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  #31  
Old 01-29-2015, 09:26 AM
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Quote:
Originally Posted by mlschop View Post
What is the supposed benefit of the curved screens?
Less strain on eyes and better viewing angles I think. I haven't done a ton of research as I don't think my purchase is happening soon.
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  #32  
Old 01-29-2015, 10:12 AM
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This is a good article which convinced me it's pointless to get a 4k TV right now. Also addresses the curved screen. His feeling is that it's a gimmick.

https://www.yahoo.com/tech/4k-tvs-te...838783644.html

Biggest issue with 4k at this point is content. At least for now I don't know what I'd even watch on it. Here is a rundown of what's currently available:

https://www.yahoo.com/tech/eight-4k-...829306659.html
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  #33  
Old 01-29-2015, 12:50 PM
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Quote:
Originally Posted by mlschop View Post
What is the supposed benefit of the curved screens?
If you sit at the center of curvature, your eyes are equidistant from every point on the screen (at the same height as your eyes), and the light rays all around would be coming at you perpendicular to the screen, as opposed to flat screens where the light rays are less than 90 degrees to the screen except at the dead center.

Theoretically that reduces the parallax distortion of the image, and with more light coming at you on-axis you get better contrast.

That of course falls apart when you're significantly behind, to the left, or to the right of the center of curvature, as the curved screen would then cause the light rays from the outer parts of the screen to hit you at a worse angle.
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  #34  
Old 01-29-2015, 01:03 PM
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I'm waiting for 4K OLED (to reach under $1200). I see there is already one 4K OLED on the market, for $10,000.
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  #35  
Old 01-30-2015, 03:24 PM
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In addition to Hulk's point about curved screens, I'd say that they can provide a more immersive experience - but only if you're sitting pretty close to it. Some people have hooked a PS4 up to it, and say that the experience is amazing.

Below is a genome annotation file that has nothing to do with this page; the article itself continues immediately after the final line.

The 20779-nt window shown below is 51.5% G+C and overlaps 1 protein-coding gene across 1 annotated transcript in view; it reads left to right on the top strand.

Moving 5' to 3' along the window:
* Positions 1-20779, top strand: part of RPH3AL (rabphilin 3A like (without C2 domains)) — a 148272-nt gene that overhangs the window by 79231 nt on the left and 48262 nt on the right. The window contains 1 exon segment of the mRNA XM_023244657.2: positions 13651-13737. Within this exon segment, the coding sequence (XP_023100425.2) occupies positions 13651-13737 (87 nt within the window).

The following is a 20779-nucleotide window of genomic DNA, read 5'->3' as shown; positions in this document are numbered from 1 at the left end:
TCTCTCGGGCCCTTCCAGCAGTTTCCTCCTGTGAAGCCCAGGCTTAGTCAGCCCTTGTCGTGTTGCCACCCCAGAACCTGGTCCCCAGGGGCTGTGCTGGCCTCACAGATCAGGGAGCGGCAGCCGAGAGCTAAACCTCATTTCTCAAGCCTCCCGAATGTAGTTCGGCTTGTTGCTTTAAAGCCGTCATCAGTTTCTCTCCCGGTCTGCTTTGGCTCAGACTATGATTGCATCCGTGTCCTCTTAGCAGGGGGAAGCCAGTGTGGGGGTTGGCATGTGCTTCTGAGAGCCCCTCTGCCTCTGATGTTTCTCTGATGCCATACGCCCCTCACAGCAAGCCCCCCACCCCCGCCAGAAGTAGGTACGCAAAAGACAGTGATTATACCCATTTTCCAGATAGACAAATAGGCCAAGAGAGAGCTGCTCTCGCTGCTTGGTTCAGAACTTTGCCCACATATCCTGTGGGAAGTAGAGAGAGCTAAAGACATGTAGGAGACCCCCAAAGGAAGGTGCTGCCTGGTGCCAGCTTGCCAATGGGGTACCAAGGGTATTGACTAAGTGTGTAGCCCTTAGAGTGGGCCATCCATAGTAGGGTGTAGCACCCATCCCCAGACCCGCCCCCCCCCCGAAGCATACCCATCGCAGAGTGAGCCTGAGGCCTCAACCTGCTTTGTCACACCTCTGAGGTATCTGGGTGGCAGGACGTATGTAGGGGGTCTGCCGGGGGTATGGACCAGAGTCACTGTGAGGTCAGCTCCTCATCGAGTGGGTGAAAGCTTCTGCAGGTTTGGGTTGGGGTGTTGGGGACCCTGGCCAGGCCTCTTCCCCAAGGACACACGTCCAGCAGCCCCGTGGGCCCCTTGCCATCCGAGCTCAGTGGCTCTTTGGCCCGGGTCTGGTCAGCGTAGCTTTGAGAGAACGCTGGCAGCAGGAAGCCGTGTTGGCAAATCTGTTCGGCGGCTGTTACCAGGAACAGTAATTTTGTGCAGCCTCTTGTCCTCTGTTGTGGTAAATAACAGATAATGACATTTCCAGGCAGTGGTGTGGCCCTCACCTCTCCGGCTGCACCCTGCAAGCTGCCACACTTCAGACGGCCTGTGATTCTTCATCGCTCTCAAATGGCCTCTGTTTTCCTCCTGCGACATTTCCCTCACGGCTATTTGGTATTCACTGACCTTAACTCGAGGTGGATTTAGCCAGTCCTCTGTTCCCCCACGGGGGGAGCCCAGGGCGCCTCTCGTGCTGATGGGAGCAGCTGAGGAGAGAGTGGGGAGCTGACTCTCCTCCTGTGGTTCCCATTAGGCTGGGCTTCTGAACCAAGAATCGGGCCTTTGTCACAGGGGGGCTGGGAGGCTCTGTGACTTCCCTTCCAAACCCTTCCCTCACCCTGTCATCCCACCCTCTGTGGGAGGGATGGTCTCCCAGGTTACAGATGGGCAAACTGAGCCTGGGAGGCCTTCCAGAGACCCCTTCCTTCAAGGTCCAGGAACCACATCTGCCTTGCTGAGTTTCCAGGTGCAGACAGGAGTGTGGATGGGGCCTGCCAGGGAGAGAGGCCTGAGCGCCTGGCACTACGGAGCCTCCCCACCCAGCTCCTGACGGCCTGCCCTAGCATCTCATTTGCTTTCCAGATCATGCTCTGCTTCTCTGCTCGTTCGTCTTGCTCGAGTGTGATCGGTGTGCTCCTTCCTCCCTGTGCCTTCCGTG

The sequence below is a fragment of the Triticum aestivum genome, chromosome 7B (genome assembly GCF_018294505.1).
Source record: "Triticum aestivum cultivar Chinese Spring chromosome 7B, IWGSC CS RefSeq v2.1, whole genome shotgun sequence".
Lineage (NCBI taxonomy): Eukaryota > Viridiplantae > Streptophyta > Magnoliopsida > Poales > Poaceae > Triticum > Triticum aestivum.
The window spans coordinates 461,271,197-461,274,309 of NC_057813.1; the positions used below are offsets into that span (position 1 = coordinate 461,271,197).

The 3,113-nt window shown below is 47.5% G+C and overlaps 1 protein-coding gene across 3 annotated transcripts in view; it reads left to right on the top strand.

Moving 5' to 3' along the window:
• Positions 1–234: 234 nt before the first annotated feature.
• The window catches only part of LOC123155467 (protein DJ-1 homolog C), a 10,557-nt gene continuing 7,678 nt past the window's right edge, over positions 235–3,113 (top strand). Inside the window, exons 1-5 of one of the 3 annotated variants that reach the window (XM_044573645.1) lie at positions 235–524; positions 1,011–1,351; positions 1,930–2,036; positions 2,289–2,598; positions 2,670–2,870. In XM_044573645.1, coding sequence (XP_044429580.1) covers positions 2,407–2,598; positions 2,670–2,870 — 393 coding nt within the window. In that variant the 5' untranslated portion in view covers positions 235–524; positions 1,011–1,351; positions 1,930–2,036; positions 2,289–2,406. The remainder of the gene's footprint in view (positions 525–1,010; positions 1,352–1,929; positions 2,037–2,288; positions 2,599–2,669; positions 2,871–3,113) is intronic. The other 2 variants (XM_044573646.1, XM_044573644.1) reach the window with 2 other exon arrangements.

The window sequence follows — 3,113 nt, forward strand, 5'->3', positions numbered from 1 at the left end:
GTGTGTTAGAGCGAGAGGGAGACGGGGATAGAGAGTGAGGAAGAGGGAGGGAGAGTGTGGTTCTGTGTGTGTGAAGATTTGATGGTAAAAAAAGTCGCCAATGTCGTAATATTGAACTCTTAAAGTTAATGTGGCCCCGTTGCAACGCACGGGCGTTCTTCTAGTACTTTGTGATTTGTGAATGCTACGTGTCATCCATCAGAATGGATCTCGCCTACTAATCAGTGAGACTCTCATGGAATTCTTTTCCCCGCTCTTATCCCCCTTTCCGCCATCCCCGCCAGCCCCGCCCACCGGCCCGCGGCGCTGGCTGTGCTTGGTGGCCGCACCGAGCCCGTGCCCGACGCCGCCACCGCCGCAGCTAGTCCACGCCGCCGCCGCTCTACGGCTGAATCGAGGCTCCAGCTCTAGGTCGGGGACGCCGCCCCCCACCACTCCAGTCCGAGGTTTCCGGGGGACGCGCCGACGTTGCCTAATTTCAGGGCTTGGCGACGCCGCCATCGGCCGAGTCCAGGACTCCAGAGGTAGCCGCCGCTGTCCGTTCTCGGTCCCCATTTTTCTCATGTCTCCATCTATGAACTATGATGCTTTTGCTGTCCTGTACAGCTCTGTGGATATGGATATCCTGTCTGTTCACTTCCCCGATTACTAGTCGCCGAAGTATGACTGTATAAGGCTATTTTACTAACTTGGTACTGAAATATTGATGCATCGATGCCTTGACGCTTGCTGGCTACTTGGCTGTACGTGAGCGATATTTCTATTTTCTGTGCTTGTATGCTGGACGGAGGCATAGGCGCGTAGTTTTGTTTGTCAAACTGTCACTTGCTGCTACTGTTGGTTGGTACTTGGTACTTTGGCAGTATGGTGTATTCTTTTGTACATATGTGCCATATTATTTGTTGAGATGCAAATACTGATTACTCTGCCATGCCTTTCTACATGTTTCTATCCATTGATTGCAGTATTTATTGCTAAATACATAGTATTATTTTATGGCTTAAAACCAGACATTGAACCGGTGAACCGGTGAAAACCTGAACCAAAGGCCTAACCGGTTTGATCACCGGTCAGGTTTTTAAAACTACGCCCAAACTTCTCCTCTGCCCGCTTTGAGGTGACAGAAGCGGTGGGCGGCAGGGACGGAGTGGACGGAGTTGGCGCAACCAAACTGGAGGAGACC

In my family room, with us mostly sitting pretty far away, I don't know that the curved screen adds any value.
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  #36  
Old 01-30-2015, 03:26 PM
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I got my 55" 1080p Samsung set up. For less than $600, I'm very happy with it. I think the biggest thing I can do for picture quality is to improve the signal coming to it. Blu-Rays look great, but a lot of content from Dish is so compressed as to significantly affect image quality.
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  #37  
Old 01-30-2015, 03:47 PM
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Quote:
Originally Posted by Egghead View Post
I got my 55" 1080p Samsung set up. For less than $600, I'm very happy with it. I think the biggest thing I can do for picture quality is to improve the signal coming to it. Blu-Rays look great, but a lot of content from Dish is so compressed as to significantly affect image quality.
Did you calibrate it? Can up the picture quite a bit, if its got some freedoms with the settings.
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  #38  
Old 01-30-2015, 04:12 PM
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Did you calibrate it? Can up the picture quite a bit, if its got some freedoms with the settings.
Yeah, I've been playing with the settings, but I wouldn't say that I "calibrated" it. Calibration implies making colors as true as possible. I prefer a little extra saturation, and deeper blacks. Plus I don't like a picture with the sharpness cranked up, so I actually dial that down more than most.

The biggest thing that drives me crazy is the compression satellite companies use. Cable companies are even worse. Both lead to a lot of "artifacts" in the picture, especially in sports programming or anything with fast movement.

I can get better picture quality through over-the-air. I have an antenna I use for this purpose, but I haven't bothered with a permanent placement for it. Rather, I just pull it out when there is something I really want to see without compression.
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  #39  
Old 03-03-2015, 11:28 AM
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So Im looking at 65" Samsung 4k tv's. They do have a non curved version. I feel like i prefer this over the curved. It's $600 more tho. :/
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  #40  
Old 03-03-2015, 06:43 PM
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4K TVs without HDCP 2.2 may be unable to display future 4K content:
http://www.avsforum.com/forum/166-lc...rs-forbes.html

Quote:
If you’ve already bought a 4K TV, I have some bad news (potentially). In order to play the new discs, you’ll need HDMI 2.0 and HDCP 2.2.

HDMI 2.0 is an updated version of the transmission standard you’ve been using for years. HDMI 2.0 uses the same cables as you’ve been using (yes, no new cables), but both the TV and the source (i.e. 4K BD) will need to be HDMI 2.0 for the new features to work.

Part of this is because of HDCP 2.2, which is a new copy protection standard.

So if your 4K TV has HDMI 2.0, but not HDCP 2.2, it’s not going to play the disc at 4K resolution. Some models were sold last year like this. Some TVs might be able to be upgraded to work, but not all.

Without HDMI 2.0/HDCP 2.2 it’s likely that 4KBD discs will be limited to 1080p playback, if they work at all.
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